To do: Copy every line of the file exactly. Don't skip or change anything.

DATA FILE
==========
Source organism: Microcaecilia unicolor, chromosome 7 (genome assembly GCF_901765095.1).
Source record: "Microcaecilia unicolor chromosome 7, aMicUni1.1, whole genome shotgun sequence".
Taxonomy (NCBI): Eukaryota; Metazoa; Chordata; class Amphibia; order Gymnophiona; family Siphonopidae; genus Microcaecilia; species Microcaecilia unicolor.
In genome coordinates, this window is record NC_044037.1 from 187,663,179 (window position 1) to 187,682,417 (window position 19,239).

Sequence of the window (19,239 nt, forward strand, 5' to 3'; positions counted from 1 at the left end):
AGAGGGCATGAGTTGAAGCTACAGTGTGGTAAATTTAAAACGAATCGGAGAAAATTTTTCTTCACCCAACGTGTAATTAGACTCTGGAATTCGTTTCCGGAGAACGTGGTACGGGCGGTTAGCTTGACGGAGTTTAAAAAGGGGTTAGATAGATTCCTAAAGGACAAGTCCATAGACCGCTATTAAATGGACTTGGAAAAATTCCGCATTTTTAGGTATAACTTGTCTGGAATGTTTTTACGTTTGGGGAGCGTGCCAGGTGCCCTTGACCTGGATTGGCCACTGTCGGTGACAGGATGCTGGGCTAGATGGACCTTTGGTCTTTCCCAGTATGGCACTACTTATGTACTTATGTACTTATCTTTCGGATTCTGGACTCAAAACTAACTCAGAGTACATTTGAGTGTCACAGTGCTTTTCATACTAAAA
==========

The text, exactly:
Source organism: Microcaecilia unicolor, chromosome 7 (genome assembly GCF_901765095.1).
Source record: "Microcaecilia unicolor chromosome 7, aMicUni1.1, whole genome shotgun sequence".
Taxonomy (NCBI): Eukaryota; Metazoa; Chordata; class Amphibia; order Gymnophiona; family Siphonopidae; genus Microcaecilia; species Microcaecilia unicolor.
In genome coordinates, this window is record NC_044037.1 from 187,663,179 (window position 1) to 187,682,417 (window position 19,239).

Sequence of the window (19,239 nt, forward strand, 5' to 3'; positions counted from 1 at the left end):
AGAGGGCATGAGTTGAAGCTACAGTGTGGTAAATTTAAAACGAATCGGAGAAAATTTTTCTTCACCCAACGTGTAATTAGACTCTGGAATTCGTTTCCGGAGAACGTGGTACGGGCGGTTAGCTTGACGGAGTTTAAAAAGGGGTTAGATAGATTCCTAAAGGACAAGTCCATAGACCGCTATTAAATGGACTTGGAAAAATTCCGCATTTTTAGGTATAACTTGTCTGGAATGTTTTTACGTTTGGGGAGCGTGCCAGGTGCCCTTGACCTGGATTGGCCACTGTCGGTGACAGGATGCTGGGCTAGATGGACCTTTGGTCTTTCCCAGTATGGCACTACTTATGTACTTATGTACTTATCTTTCGGATTCTGGACTCAAAACTAACTCAGAGTACATTTGAGTGTCACAGTGCTTTTCATACTAAAA